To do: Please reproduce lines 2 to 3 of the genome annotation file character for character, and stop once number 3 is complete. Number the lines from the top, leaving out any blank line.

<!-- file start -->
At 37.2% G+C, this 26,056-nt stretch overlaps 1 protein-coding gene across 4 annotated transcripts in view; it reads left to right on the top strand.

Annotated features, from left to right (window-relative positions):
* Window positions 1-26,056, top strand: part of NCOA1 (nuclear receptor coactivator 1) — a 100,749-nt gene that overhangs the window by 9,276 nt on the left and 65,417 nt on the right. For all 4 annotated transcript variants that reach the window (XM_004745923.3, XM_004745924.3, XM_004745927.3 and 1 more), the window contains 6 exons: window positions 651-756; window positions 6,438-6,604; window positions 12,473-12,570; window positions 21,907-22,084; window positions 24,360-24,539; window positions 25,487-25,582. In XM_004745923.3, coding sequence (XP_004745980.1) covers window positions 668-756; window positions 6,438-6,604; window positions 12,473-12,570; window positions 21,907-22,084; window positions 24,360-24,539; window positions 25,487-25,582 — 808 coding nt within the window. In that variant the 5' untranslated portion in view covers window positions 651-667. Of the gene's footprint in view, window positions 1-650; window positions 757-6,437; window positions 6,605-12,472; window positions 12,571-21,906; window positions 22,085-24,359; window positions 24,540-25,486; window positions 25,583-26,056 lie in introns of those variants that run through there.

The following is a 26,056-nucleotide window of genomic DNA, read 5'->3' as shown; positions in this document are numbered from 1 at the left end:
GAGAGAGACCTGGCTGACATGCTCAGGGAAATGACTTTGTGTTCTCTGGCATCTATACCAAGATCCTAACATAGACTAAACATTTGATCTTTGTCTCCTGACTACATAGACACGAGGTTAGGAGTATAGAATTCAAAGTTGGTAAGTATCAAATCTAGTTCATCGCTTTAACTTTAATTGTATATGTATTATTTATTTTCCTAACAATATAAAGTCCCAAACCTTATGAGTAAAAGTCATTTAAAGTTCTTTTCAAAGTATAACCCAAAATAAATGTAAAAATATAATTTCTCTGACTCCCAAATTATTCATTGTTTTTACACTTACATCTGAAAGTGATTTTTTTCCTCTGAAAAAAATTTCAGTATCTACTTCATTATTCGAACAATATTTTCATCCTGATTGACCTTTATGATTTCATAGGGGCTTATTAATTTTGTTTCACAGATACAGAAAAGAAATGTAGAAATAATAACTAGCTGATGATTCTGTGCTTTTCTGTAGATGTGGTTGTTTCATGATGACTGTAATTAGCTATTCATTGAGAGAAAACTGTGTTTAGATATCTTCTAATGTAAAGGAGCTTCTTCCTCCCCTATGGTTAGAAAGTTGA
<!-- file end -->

Annotated features, from left to right (window-relative positions):
* Window positions 1-26,056, top strand: part of NCOA1 (nuclear receptor coactivator 1) — a 100,749-nt gene that overhangs the window by 9,276 nt on the left and 65,417 nt on the right. For all 4 annotated transcript variants that reach the window (XM_004745923.3, XM_004745924.3, XM_004745927.3 and 1 more), the window contains 6 exons: window positions 651-756; window positions 6,438-6,604; window positions 12,473-12,570; window positions 21,907-22,084; window positions 24,360-24,539; window positions 25,487-25,582. In XM_004745923.3, coding sequence (XP_004745980.1) covers window positions 668-756; window positions 6,438-6,604; window positions 12,473-12,570; window positions 21,907-22,084; window positions 24,360-24,539; window positions 25,487-25,582 — 808 coding nt within the window. In that variant the 5' untranslated portion in view covers window positions 651-667. Of the gene's footprint in view, window positions 1-650; window positions 757-6,437; window positions 6,605-12,472; window positions 12,571-21,906; window positions 22,085-24,359; window positions 24,540-25,486; window positions 25,583-26,056 lie in introns of those variants that run through there.